„Why are there no old, damaged buildings? City old as this one should have few of them, shouldn’t it?“ said Z’s grandpa, mostly to himself, which broke the silence we enjoyed for few canals now, walking and staring at the perfect, tall and thin, brick buildings and soaking its every detail. By saying this, it felt like he took the unwrapped hank of my indeterminate thoughts and started folding it together into something more meaningful.
“There is really no broken facade nowhere, is there?”, i asked myself looking at Z’s cheerful face giving no sign this piece of information is of any importance to him. He was simply happy he gets to call this city his home, show his family he has made it, with a well-paid job and buying an apartment, thinking I will join him very soon and he’ll get to thick that last box of a >Perfect life in Amsterdam< list. For a moment i was convinced the real reason all the buildings were crooked wasn’t because Mokummers wanted to have more room on their upper floors, but because by leaning their narrow peaks towards me these buildings were questioning all my doubts about life in this place. Why wouldn’t I like to live here? It is a dream town, clean, vibrant, international, accepting progressive ideas, people and cultures, unblushing and unwavering, moving boundaries and trendsetting. Opportunity hub. Diversity impetus. Capital of freedom. “No damaged facade.. Flawless”, I mumbled to my chin squinting to the buildings trying to catch some imperfection.
High pitched ring of warning approaching fast from behind stopped further thoughts folding and I automatically assumed I am walking on the wrong part of the street as i always do around here. Cyclist just ran past me, holding his phone with one and handlebar with another hand, blowing wind into my hair while passing by as I searched for a place where I am of least obstacle for the rest of them coming towards me and rushing somewhere. It happens a lot around here. Zero tolerance for the walkers. It was late afternoon but it looked as if it is noon, sun was still high up in the sky, playing one man show, not planning to settle down until 11pm. Its rays spread glitter over canals, between the houses lined up like chocolate bars, as boats of amazed tourists occasionally broke and swayed their reflections.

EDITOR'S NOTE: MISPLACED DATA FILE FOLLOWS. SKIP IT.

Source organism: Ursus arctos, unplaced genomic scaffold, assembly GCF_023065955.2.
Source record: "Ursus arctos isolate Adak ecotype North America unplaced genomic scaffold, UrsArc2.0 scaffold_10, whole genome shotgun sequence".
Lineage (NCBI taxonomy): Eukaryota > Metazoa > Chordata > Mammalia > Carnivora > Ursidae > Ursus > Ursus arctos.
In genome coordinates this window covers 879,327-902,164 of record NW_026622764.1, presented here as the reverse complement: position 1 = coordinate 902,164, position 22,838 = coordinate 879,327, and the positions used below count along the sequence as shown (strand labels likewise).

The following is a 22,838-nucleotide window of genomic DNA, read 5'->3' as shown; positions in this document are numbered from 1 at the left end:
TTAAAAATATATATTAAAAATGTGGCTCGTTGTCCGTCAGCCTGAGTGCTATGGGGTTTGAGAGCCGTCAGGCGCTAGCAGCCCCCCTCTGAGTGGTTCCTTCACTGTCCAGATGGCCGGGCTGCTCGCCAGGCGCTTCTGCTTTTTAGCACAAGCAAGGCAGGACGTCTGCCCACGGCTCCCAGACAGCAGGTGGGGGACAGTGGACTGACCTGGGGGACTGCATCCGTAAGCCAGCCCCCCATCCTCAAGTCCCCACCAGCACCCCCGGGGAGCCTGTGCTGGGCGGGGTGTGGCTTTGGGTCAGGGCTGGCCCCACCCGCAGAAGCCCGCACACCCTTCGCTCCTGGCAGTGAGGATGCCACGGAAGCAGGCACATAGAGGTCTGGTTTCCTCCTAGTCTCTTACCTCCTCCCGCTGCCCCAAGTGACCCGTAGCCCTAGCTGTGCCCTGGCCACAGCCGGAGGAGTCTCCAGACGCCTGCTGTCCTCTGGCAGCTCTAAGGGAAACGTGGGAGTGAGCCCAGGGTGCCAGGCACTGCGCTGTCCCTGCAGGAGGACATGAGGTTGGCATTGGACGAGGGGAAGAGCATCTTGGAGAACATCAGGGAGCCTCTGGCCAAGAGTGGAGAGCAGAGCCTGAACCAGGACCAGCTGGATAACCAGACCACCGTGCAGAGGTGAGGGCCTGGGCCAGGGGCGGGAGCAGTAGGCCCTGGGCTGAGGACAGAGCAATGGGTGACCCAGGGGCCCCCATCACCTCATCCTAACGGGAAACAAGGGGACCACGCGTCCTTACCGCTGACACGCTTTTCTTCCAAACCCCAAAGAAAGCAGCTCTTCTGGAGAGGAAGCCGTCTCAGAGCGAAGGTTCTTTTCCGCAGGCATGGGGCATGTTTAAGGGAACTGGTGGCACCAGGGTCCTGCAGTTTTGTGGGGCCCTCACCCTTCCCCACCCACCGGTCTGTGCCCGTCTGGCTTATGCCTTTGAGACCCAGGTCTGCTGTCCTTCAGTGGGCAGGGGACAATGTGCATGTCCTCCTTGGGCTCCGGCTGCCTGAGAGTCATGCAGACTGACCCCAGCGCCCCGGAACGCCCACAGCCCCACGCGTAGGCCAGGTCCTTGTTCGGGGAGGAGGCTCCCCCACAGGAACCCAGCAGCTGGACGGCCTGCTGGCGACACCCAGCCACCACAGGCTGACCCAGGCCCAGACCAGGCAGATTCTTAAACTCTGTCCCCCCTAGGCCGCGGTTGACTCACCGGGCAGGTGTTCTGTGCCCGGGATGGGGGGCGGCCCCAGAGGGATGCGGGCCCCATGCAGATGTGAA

Z squeezed my hand, as to bring my attention back, directing me through the slithering crowds of people, encouraging me to move faster, so determined, as he was encouraging me often lately to move in with him. “You can do whatever you like” he would say and for a second, I would believe him and swing into thoughts of how my life would look like here. How would it be like to wake up in the freest city in the world by the man I love, have a coffee at the canal and throw some bread for the swans or ducks in it, waving back to the tourists on boats envying me on life like this, say “Goedemorgen” to my neighbors while meeting them cycling on my pink bicycle Z will give me, buy tulips at the street market and Gouda from a smiling Moroccan at the grocery store, grow tomatoes and herbs on the balcony and have a puppy I’ll be walking around Rijksmuseum. If only I haven’t had a job back home and contract I’m obliged to in the next three years, and if only over 50 of my job applications haven’t been rejected by these, flawless, accepting societies and if only I had a clue what would be a perfect job for me and was raised differently to accept financial support from a man and not feel guilty about it. If only some building had some shattered walls or broken stairs, or there was an ancient house barely standing on its own, growing weed and shrub, looking unattractive as it witnessed some turbulent times. Maybe then I would feel understood and less of an outsider, not pressured to fix my cracks and imperfections to fit this beautiful city. Maybe then I’d have some gut and survive some turbulent times here myself. Maybe.